In the end, the winner of the $1,000 boost from the judges was Red Cup Distillery, rewarded for a passionate and authentic pitch highlighting a compelling business model.

The next BoostR Stage pitch event will be in Calgary on September 30. For more information on that event, to learn more about these businesses, and to boost an Alberta business yourself, visit

Alberta BoostR Success Story -Remuda


For Tony McKee, founder of the Remuda Horsemanship Program, getting the word out about the good work his program does through his networks was key to his crowdfunding campaign success.

Tony runs a camp for at-risk youth that, after funding cuts, was unable to run this year. So, he took to Alberta BoostR to crowdfund to keep the camp going and to continue changing the lives of the children who participate in the camp each year.

Tony asked the families of kids who were planning to come to the camp, or who had had great experiences at the camp in the past, to help spread the word about the camp’s purpose and its crowdfunding campaign through their personal networks. By leveraging their networks, he increased the number of people he reached with his campaign multiple times over.

As a small business, getting the word out about your crowdfunding campaign is one of the most important success factors. There is a common misconception that once the crowdfunding page is launched, people are just waiting to open your page and contribute funds.

But in reality, to get people to your campaign page, you have to really put the work in to make them aware of your business and its goals. One of the best ways to do this is to leverage your networks of family, friends and clients, plus asking those people to leverage their networks. Ask everyone you know to boost your campaign early on, and to share your campaign with their own personal and professional networks. Having the support of your friends and family right from the get-go is critical because it’ll allow you to launch your campaign with some traction in funding, which will give your campaign credibility in the minds of those who don’t know you or your business. For instance, if your friends and family help you get 20% funded within the first few days of your campaign launch, that traction will be more convincing to someone who checks out your campaign page and thinks about also supporting your business because it’s already been 20% funded in just a few days. Thus, leveraging the support of your network will enable you to reach out to those outside your network, creating a snowball effect.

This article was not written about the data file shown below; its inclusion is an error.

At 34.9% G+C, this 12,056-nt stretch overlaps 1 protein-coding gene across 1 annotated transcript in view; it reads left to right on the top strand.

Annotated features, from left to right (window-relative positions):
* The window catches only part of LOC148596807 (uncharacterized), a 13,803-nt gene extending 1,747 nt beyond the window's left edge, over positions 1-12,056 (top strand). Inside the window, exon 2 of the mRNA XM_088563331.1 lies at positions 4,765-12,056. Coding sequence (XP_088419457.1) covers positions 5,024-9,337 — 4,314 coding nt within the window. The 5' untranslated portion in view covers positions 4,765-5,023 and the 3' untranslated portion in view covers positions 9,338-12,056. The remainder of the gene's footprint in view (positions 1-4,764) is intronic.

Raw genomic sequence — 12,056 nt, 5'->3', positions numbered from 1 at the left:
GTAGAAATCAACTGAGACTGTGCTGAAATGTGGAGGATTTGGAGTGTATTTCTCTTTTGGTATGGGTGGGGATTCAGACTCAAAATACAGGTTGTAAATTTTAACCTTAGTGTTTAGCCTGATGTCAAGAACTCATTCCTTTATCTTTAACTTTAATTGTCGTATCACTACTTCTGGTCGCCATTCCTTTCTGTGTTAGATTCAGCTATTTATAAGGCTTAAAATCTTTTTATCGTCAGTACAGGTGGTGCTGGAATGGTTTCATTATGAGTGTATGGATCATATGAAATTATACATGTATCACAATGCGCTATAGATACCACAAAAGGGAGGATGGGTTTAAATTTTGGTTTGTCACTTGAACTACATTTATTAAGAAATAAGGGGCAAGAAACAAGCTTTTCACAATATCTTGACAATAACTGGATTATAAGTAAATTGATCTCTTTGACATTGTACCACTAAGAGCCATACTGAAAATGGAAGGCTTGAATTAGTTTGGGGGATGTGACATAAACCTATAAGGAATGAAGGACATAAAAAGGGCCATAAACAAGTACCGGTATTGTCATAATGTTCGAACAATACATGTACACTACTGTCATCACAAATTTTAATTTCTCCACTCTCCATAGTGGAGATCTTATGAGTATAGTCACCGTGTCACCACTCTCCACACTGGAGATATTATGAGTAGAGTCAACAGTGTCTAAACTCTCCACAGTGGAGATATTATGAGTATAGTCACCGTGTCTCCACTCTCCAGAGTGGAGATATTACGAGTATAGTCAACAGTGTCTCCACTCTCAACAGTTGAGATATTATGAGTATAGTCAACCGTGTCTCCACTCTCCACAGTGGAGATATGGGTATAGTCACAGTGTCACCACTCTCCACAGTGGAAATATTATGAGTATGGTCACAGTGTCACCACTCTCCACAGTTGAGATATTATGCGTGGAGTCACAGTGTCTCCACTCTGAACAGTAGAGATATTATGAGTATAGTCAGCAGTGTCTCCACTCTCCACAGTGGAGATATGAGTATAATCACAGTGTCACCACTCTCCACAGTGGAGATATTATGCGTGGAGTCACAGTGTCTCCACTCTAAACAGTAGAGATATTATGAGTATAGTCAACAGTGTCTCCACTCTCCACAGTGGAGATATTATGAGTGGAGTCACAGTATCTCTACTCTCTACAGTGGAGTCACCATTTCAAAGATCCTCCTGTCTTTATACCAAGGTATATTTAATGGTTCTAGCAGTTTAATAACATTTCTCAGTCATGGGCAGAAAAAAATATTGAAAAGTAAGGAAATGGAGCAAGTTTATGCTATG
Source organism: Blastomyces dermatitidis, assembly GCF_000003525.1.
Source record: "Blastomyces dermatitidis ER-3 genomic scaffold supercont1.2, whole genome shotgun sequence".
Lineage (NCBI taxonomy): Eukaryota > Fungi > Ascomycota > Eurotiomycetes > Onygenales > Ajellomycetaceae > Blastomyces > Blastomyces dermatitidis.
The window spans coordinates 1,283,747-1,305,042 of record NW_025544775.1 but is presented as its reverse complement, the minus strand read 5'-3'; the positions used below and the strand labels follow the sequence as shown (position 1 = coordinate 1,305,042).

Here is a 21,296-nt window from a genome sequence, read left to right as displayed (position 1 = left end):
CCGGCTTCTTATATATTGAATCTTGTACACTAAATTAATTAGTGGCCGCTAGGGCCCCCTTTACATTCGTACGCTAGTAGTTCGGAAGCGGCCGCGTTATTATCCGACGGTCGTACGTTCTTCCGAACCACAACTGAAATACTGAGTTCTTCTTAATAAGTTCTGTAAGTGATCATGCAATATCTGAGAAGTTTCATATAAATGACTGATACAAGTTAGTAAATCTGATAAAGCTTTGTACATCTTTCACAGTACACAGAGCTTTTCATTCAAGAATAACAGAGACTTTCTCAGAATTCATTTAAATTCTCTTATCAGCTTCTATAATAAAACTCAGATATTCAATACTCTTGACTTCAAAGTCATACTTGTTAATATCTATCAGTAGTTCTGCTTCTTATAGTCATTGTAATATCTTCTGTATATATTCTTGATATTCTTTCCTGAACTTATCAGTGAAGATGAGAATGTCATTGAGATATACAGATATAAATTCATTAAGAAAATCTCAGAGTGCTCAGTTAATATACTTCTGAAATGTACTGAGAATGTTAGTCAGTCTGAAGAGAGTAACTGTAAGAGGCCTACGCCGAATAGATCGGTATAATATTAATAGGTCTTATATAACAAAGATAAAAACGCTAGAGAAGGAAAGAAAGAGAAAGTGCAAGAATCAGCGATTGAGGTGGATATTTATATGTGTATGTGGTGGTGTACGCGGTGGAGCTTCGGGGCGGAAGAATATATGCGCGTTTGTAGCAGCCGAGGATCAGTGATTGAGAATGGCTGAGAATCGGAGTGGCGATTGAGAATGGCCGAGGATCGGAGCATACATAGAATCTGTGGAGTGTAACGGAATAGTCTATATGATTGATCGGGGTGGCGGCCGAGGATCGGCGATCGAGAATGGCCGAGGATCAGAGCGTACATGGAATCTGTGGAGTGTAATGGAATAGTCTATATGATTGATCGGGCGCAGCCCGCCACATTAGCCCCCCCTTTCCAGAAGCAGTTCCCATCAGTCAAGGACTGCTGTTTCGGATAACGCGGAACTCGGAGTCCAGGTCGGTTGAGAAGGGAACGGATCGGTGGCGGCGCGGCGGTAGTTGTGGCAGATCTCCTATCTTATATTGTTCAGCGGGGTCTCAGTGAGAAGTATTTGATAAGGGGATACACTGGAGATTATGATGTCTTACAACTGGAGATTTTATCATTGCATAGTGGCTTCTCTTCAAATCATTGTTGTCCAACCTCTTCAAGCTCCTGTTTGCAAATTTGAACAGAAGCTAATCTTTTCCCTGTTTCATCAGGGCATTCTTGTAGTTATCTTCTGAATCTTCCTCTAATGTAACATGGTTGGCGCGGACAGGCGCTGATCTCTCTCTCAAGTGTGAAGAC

Reaching out to the people who know your business isn’t just a great way to expand your network and bring more traffic to your campaign page, it’s also a great way to promote your business. Hearing personal stories from people who have benefited from the work your business does is great marketing. These stories show that when someone contributes to your crowdfunding campaign, they aren’t just getting a reward, they’re making a difference.

BoostR Success Story – Escape Capers YYC

Eric Boudreau, the owner of Escape Capers YYC, turned to crowdfunding to supplement his traditional sources of funding for his business. What he discovered was that launching a successful crowdfunding campaign does take a lot of work!(Never heard of an escape room? Check out to see what the fuss is all about.)


Here are some of his thoughts:

First off, why crowdfund?

“For me it was a great way to do the pre sale, and kind of get some early excitement building.”

Launching a crowdfunding campaign can be a great way to start generating some early excitement surrounding your business. People who see the campaign and get invested early in your idea might even go as far as to pre order new items or tickets. You also get the benefit of potentially reaching their personal networks as well. Whatever the product or service is, getting the word out early never hurts!

How important are the rewards you offer the crowd?

“I wanted to give people a deal so they feel like they’re getting special treatment for supporting me, and then a better deal the more tickets they buy or the more they donate.”

Potential donors should see the value in your rewards. First decide what your reward is going to be based around- will it be tickets, events, swag? What would your target donor value? Second, remember not all levels of donation will have the same target donor! Really pay attention to your big sponsorship level donation goals. Create a reward that a potential big sponsor, such as a corporate donor, would see value in. This will most often be different than what individual donors will value most.

What advice would you give about setting an achievable campaign goal?

“Leave yourself a little breathing room. If you think you can raise $10 000, maybe just aim for $8 000 because you don’t want to come up short.”

With how fixed crowdfunding platforms such as Alberta BoostR or Kickstarter are set up, you only get your funds if the goal is met or surpassed. And just because you set your goal for $8 000, it doesn’t mean you won’t still reach $10 000. This is because when the crowd gets excited- projects can really take off. Eric’s campaign met its target, and then exceeded it by 10%!

How do you get the word out about your campaign?

“Ask your closest friends and family to donate and to share.”

Anyone you think might be interested, ask them to check out your campaign and share it amongst their own network. The more people that you can ensure see it, the more likely you’ll reach your funding goal. And don’t be afraid to approach someone multiple times. If they were interested, follow up with them!

It’s a lot of work to launch a successful crowdfunding campaign. But for people like Eric, the doers, the thinkers, the makers, and believers, it can be done! Just do your homework, step up to the plate, and knock it out of the park. Check out what other business’s are showcasing their ideas, or launch a campaign of your own at